Is this really the only likely explanation? Don't we expect an acceleration in slr at some point from increasing losses from GIS and WAIS among others? Haven't we been hearing more about further evidence of destabilization of both? How would we know if increase loss from these source are or are not part of the cause of the recent increase in the rate of slr?

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  3. Wili,

    The GRACE satellite can measure where the water is coming from.  We will undoubtedly hear in 6-18 months where that is.  If more water moves around during this El Nino cycle (as is likely) it may get complicated.  Until then we all get to cherish our pet theories. (I am interested in your idea also).

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  4. Stephen Baines @1

    Based on the NOAA method of 5 consecutive 3 month averages of the Nino 3.4 region being 0.5 C or more above the baseline value the soom to b published JFM value is likely to establish that an El Nino event is occuring and it started in the SON 2014 set of months.

    However, the latest Australian Meteorological ENSO wrap up (issued March 31), does not yet consider the conditions to have reached El Nino status.

    So based on NOAA methods for indicating El Nino the warm event has been with us for a while, but the Australians do not think El Nino conditions have even started, it is only near to occuring.

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  5. Yes, Maybe I jumped the gun on NOAA's official call of a full fledged El Nino episode as it seems a fait accompli.  The fact that different organizations differ indicates how weak the El Nino conditions are.

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  6. Directly related to the current mild temperature of the Western Pacific Ocean...

    Category 5 Super Typhoon Maysak is packing sustained winds of at least 160 miles per hour as it takes aim at the tiny island of Yap in the Caroline Islands on Tuesday. The typhoon is the third of the year so far, which sets a record for the most typhoons so early in the Western Pacific typhoon season, according to meteorologist Jeff Masters of Weather Underground.

    The storm is rarer still when looking only at the record of typhoons that reached an intensity of Category 3 or stronger before April 1. Such typhoons are known as major typhoons.

    Super Typhoon Maysak marks the first time two major typhoons have occurred in the Western Pacific before April (the other was Typhoon Higos). The storm is even rivaling the strongest storms on record for so early in the year, which were Super Typhoon Ophelia in 1958 and Super Typhoon Mitag, which occurred in March 2002. The typical Western Pacific typhoon season runs from April through October.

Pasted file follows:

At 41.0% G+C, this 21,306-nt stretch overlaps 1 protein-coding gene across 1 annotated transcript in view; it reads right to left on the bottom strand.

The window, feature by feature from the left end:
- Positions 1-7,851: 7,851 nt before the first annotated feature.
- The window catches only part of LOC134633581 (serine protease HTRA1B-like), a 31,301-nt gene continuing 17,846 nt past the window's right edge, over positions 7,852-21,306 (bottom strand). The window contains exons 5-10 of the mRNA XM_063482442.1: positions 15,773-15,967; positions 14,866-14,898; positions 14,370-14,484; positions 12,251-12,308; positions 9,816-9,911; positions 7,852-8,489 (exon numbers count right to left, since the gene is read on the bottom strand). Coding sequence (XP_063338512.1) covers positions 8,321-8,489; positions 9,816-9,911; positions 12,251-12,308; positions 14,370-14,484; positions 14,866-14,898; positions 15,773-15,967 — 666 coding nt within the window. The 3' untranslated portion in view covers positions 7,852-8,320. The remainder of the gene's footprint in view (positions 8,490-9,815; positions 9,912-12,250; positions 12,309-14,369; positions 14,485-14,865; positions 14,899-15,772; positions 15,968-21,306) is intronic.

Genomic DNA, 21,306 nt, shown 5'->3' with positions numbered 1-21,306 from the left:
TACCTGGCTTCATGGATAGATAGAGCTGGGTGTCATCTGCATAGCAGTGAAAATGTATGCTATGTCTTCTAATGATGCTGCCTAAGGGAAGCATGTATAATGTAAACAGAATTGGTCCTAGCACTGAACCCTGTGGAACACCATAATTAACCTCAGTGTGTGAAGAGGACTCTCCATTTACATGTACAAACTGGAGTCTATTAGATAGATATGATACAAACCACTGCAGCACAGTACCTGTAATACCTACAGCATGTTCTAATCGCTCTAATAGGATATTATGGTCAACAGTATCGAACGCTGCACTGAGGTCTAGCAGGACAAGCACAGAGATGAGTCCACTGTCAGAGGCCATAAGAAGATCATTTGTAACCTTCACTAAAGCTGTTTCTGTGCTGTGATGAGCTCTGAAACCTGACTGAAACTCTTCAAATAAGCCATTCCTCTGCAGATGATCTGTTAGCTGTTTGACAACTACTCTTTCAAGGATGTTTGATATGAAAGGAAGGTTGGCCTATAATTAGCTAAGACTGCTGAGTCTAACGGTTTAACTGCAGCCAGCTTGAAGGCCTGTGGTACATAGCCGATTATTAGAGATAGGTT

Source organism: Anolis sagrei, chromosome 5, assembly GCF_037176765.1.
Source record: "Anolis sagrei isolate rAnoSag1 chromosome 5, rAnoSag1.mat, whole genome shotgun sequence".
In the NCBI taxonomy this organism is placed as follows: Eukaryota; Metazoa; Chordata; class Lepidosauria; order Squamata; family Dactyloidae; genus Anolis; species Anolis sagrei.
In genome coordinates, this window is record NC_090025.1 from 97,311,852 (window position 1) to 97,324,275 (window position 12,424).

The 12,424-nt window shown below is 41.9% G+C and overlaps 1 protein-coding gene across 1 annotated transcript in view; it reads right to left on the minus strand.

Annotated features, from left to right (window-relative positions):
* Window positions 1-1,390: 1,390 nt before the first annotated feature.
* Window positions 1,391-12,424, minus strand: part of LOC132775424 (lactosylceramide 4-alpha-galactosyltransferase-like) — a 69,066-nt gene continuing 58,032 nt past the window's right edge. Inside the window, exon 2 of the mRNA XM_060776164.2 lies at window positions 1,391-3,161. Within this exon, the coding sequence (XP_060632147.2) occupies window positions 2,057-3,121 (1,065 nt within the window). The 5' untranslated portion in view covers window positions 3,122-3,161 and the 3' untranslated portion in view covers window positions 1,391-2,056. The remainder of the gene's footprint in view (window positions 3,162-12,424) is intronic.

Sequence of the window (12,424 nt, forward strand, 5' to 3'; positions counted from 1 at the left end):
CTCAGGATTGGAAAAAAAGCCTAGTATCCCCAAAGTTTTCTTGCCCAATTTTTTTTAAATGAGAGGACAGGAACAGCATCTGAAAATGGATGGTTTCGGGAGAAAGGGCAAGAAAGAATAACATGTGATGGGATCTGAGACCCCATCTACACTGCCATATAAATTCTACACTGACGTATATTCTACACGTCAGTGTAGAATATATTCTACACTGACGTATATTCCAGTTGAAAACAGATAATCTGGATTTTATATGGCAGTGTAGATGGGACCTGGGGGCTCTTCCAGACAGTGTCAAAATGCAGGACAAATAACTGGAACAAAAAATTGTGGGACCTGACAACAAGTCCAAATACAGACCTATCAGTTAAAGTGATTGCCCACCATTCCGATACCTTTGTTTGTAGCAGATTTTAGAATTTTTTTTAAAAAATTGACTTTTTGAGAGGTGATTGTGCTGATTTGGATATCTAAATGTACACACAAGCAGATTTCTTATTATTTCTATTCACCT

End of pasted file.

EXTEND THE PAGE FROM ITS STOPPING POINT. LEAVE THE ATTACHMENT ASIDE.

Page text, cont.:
Category 5 Super Typhoon Maysak sets record in Western Pacific by Andrew Freedman, Mashable, Mar 31, 2015

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  7. Sea level rise is interesting.

    It looks like an almost linear rate of increase however the rate has accelerated since the 1990's.

    Also not sure if accounted for or what influence this has, however seeing the sea as a wide flat rimmed basin, as the level goes up doesn't the surface area covered by the sea go up also, and therefore doesn't the volume expansion needed just to miantian the same rate of sea level rise have to be accelerating?

    And when melting the underneath of an underwater grounded icesheet (e.g. Pine Island), presuming the above sea level proportion is still effectively supported, won't sea levels fall slightly as the ice in the melted hollow below sea level is replaced by water due to ice's larger volume? Sure this is a tiny effect, although large parts of Greenland and Antarctic do have below sea level and seabed grounded icesheets.

    And considering those underwater ground icesheets further, if the above sea level icesheet that is supported below by a column of ice that reaches to the seabed (i.e. the icesheet above sea level is not floating and therefore not displacing sea water at the moment), suddenly became unstable due the melting by the warm bottom water undermining the below sea water level ice's supporting structure to the point of failure, such that the now unsupported part of the ice sheet would effectively suddenly falling into the sea, could relatively rapid jumps in sea level occur? Presuming the above sea level ice sheet would falls slowly and gracefully into the sea.

    Sort of like undermining castles walls, do the above sea level parts of the below sea level icesheets have the potential to basically fall into the sea as there bases become more and more undermined??

    Could that be a sudden event?

    Suppose depnends on how fast and extensive the undermining is?

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  8. Regarding paragraph three: I'd be assuming this factor is close to negligible! (Never thought about it but so nice point.)

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  9. If we are looking at a linear increase since the 1990s that means the economic rise of China hasn't been reflected in the graph and presumably we all still have this to look forward to.

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  10. Education please:  How do you measure sea level to the accuracy needed to determine a rise?

    You are measuring something that: